Identifying a New Drug Target for the treatment of Alzheimer's disease

This is a PhD project funded by the Alzheimer’s Society to develop new small molecule inhibitors of inflammation that could be used to treat dementia.

Inflammation, part of our body’s immune response, increases as we age and is known to contribute to diseases of ageing such as Alzheimer’s disease. Specifically, an inflammatory complex inside cells called the NLRP3 inflammasome is known to drive a particularly damaging form of inflammation.

We had previously reported that fenamate NSAIDs could inhibit NLRP3, opening the possibility of a drug repurposing strategy. However, NSAIDs have side effects and so the challenge of this project was to develop new and more potent inhibitors of NLRP3 whilst avoiding any of the side effects associated with NSAIDs.

Tessa Swanton is the PhD student working on the project and has developed a new class of NLRP3 inhibitor that avoids any of the non-specific off-target effects associated with NSAID use. We are now further developing and characterising these molecules.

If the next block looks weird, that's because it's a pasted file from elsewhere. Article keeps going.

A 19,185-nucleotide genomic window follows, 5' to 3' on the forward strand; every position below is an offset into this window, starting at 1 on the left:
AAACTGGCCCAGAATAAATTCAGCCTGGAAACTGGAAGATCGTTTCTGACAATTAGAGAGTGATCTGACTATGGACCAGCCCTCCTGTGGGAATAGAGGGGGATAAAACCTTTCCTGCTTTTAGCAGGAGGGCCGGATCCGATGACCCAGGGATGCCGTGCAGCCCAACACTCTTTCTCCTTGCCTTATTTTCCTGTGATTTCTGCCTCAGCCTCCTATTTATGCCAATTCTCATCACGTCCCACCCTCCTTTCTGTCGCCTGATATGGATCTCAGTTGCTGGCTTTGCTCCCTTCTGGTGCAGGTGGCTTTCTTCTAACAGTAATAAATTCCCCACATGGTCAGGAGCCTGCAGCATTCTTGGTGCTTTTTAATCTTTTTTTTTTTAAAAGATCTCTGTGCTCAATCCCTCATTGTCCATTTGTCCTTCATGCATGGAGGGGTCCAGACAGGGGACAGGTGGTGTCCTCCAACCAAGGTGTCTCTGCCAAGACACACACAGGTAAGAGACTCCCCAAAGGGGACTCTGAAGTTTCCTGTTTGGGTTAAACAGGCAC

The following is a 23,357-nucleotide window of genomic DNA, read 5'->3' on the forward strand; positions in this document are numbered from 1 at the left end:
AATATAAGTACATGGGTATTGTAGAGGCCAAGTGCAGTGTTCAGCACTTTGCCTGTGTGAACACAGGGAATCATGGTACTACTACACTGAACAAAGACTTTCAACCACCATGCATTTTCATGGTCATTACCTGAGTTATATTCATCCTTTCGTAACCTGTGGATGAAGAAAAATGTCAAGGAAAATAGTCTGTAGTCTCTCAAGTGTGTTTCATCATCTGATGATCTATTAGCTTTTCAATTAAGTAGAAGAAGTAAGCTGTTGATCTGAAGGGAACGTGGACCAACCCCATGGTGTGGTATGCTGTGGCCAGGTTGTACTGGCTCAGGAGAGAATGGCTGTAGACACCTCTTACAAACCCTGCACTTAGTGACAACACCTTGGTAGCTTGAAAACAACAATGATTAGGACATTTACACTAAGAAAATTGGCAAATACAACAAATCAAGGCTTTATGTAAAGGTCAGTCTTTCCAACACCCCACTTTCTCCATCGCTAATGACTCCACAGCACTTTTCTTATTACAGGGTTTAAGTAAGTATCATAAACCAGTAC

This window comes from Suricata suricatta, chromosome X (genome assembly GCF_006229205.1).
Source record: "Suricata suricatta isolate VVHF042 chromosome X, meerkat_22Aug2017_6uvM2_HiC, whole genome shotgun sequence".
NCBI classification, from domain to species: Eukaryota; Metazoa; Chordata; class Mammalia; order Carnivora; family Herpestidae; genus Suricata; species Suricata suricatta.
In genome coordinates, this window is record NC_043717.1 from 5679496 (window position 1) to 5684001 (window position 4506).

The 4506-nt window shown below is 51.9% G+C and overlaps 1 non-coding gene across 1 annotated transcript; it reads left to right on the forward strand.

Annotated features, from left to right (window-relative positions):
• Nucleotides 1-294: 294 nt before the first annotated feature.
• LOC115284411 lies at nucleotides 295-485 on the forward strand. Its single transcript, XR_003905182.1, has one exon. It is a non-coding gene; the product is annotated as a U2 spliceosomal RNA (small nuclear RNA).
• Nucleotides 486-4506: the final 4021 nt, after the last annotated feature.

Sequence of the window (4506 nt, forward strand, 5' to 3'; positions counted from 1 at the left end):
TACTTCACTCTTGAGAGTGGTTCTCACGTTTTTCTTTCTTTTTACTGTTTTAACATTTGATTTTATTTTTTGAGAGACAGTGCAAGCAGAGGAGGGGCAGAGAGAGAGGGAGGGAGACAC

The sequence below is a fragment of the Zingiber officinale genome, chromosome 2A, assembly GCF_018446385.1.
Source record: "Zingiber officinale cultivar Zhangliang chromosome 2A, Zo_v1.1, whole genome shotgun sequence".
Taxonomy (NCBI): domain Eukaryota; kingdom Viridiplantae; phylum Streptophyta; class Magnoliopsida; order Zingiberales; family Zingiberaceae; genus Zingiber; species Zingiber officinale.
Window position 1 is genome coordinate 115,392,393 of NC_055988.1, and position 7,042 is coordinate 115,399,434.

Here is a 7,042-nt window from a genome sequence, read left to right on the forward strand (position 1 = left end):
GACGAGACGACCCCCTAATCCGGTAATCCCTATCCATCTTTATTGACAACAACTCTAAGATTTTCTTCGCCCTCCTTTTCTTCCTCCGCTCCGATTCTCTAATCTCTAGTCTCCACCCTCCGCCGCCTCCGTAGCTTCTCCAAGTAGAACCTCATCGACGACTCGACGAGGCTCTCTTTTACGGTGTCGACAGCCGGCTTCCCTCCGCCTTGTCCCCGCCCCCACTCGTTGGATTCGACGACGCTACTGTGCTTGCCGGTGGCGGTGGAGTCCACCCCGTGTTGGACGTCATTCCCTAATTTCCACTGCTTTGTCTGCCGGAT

This has been an exciting and challenging project that led to a new class of inhibitor that targets a new mechanism of action.

Professor David Brough

Working alongside a diverse team of talented scientists is what has made this project so great.

Tessa Swanton


  1. To deliver new insights into the regulation of the NLRP3 inflammasome.
  2. To develop new small molecule inhibitors of the NLRP3 inflammasome.

Principle Investigator

  • Professor David Brough, The University of Manchester.


  • Dr Catherine Lawrence.
  • Dr Sally Freeman.

External partners

  • The University of Oxford.

Funding period

  • September 2017 – September 2020.

Subjects involved

  • Chemistry.
  • Biology.

PhD Students

  • Tessa Swainton
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